Keeping a Mac tuned up tends to be a fairly easy task. However, even though Macs are far more reliable in this respect than Windows PCs, they still tend to start behaving weirdly from time to time. Some common symptoms of your Mac not performing OK are:
– Weird occasional error messages.
– Some apps become unresponsive all of a sudden.
– Your Mac slows down or its fans start spinning wildly without reason.
In most of these cases the problem can be solved by simply opening the Activity Monitor utility and looking for the process that’s taking more CPU than usual. But there are scenarios where other more complex issues might be affecting your Mac. For this, there is a great, free application called OnyX that has been around for quite some time.
But you don’t have to wait until something happens to your Mac to use OnyX, since this utility is also a great app to keep your Mac running at its best when used as a prevention tool.
Here’s how to use the most basic aspects of this neat maintenance tool.
Important Note: While OnyX has many basic commands, it is an advanced tool that can affect your Mac deeply, so make sure you know what you are doing and also to have a backup of all the files on your Mac.
Installing & First Steps
Head to this website to find and download the version of OnyX that is right for your Mac. Once you download it, install it and give it access to your Mac’s accessibility features.
Once ready, OnyX will automatically perform a check of your Mac’s S.M.A.R.T. (Self Monitoring Analysis and Reporting Technology) status and its volume (disk/s) structure. This might take a while depending on the kind of Mac you have and the size of its hard drive(s). Be aware though: All browsers and other running apps will close for this process to take place.
After this initial check up is done, you can choose from among the five main options of OnyX, each assigned to its own tab: Maintenance, Cleaning, Utilities, Automation, and Parameters.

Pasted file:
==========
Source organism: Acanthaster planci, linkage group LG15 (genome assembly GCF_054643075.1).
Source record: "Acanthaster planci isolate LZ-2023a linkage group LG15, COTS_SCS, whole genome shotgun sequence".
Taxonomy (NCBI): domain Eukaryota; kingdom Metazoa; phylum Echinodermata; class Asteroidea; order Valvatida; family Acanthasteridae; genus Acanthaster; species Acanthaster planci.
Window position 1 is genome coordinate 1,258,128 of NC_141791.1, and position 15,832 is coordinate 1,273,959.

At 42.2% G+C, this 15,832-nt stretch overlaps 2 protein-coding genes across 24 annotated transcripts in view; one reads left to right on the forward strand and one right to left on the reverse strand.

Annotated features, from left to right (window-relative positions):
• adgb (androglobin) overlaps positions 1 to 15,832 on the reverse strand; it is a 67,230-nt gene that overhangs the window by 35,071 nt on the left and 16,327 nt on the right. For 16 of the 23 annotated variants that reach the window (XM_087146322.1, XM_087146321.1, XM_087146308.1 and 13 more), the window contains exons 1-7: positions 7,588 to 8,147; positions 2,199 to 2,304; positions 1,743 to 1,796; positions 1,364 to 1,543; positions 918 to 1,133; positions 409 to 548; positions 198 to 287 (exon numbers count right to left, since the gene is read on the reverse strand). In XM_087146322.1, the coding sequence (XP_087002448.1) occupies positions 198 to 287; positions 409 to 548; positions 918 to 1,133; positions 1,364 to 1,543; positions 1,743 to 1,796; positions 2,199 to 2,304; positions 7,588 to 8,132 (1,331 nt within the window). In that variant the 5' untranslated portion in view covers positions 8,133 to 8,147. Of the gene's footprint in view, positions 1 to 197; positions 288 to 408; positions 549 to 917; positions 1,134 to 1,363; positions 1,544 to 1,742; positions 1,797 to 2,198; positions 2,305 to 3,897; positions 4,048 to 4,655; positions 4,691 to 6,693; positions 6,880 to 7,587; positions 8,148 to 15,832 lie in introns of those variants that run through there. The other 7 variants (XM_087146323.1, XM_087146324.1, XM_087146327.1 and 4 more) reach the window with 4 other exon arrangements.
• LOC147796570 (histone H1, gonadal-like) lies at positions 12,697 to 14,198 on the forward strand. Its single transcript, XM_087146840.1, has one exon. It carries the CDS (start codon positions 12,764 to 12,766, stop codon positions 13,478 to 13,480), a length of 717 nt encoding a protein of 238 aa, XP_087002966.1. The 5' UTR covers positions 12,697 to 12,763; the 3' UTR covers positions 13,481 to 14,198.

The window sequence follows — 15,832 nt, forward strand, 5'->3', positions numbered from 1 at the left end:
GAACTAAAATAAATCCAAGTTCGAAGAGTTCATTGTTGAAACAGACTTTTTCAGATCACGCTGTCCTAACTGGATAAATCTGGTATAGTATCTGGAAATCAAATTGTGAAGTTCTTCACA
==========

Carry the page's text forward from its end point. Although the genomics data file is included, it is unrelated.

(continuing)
On OS X, the system automates its cleaning process using a unique utility. By clicking on this tab, you are able to run this utility using a few BSD standard scripts, all of which perform different maintenance duties.
The next tab, Cleaning, displays six different tabs, each of which allows you to perform a thorough cleaning duty across your system, like removing the System or User Cache of various components of your Mac, getting rid of old internet files, deleting the cache of all user elements and much more.
The Utilities tab works like a sort of ‘hub’ from which you can access and run some of the most important utilities on your Mac, as well as execute some important tasks like Force Emptying the Trash, finding a file or folder with ease, choosing the visibility status of a disk on your Mac and more.
The Automation tab is segmented in different areas and this is where you can access many of the main functions of OnyX in order to automate their operations.
This last tab – Parameters – includes ten tabs from which you can access the majority of the parameters to fully personalize your working environment. Even better, both OS X and quite a few of Apple’s own applications contain several hidden functions, and all of these are accessible through this tab.
And don’t forget: Most of these processes will take quite a while to perform, and in some cases will even prompt you to restart your Mac. This is perfectly normal.
So, to sum up, if you have a Mac there is no reason not to have OnyX on your system. The app is free and even if you don’t use all of its advanced functions, the basic ones are enough to keep your Mac running smoothly for a long time.